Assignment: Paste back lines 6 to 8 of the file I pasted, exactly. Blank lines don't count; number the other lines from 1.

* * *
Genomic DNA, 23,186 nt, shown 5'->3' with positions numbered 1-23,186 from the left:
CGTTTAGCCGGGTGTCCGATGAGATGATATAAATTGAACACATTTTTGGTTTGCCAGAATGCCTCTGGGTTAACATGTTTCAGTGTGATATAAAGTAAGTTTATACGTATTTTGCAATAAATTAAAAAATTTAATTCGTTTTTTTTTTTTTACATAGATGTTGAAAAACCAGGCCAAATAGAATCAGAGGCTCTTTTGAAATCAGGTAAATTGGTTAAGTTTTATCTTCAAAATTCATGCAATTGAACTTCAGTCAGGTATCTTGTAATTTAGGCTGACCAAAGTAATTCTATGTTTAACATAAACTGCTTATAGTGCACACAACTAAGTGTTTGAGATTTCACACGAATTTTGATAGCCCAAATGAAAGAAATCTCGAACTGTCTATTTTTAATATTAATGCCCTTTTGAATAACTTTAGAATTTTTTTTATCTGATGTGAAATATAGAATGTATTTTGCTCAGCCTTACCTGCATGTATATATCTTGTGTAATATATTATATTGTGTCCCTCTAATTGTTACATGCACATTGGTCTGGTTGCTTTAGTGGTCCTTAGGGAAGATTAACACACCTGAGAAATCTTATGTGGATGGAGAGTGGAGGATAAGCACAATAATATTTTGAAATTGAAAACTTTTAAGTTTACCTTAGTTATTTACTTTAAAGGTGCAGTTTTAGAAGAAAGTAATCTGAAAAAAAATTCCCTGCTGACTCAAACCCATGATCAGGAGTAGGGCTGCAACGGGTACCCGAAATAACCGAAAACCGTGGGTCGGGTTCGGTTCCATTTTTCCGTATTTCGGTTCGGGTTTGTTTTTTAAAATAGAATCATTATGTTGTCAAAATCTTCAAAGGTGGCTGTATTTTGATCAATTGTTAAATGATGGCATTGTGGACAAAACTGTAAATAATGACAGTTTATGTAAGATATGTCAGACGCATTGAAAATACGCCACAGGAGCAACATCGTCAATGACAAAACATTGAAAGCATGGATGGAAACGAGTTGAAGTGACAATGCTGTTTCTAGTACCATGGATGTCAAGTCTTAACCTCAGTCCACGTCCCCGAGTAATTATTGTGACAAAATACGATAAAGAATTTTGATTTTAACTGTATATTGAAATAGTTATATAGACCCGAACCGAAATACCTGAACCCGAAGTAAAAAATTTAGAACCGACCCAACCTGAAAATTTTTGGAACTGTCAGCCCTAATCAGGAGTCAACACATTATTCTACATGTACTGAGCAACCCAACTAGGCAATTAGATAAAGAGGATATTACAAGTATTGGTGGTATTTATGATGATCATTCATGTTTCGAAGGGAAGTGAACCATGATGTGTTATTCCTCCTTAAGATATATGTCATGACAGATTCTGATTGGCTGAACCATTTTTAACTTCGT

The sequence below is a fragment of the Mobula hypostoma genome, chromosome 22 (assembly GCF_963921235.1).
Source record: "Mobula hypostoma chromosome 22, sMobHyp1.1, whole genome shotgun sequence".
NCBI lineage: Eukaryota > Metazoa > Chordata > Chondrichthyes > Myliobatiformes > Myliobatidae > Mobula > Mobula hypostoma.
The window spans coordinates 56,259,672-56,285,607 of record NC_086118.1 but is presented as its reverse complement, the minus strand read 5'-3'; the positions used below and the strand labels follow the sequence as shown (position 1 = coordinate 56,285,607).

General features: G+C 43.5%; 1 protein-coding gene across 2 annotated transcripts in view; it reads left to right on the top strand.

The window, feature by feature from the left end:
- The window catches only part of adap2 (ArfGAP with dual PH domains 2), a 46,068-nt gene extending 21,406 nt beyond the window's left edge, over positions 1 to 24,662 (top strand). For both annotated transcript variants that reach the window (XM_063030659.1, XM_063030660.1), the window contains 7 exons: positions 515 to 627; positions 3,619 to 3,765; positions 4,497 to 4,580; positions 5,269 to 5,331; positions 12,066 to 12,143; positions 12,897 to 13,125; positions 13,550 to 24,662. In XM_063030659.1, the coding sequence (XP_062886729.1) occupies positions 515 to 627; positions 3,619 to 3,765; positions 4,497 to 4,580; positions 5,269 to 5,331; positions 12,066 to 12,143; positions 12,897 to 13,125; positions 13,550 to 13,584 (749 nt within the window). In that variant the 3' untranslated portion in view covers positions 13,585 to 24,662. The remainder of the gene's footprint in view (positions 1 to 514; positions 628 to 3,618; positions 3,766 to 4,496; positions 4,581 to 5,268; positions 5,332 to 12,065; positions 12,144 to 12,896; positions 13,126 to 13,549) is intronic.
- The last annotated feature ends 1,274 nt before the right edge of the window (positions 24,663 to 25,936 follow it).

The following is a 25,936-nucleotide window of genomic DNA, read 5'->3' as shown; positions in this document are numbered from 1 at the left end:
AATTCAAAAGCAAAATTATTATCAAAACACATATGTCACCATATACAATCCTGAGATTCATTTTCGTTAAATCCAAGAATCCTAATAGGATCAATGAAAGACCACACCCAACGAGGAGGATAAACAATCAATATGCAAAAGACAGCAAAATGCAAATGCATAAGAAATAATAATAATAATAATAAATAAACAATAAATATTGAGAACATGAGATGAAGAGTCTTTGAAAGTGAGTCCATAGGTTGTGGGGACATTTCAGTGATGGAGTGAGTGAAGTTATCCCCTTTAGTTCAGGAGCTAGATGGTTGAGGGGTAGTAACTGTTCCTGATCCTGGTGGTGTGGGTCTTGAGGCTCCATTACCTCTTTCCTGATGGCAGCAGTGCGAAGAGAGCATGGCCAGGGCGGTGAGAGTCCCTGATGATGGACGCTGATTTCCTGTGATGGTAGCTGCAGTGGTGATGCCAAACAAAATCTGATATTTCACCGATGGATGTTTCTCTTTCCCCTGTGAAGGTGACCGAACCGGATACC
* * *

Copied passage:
The window spans coordinates 56,259,672-56,285,607 of record NC_086118.1 but is presented as its reverse complement, the minus strand read 5'-3'; the positions used below and the strand labels follow the sequence as shown (position 1 = coordinate 56,285,607).

General features: G+C 43.5%; 1 protein-coding gene across 2 annotated transcripts in view; it reads left to right on the top strand.

The window, feature by feature from the left end: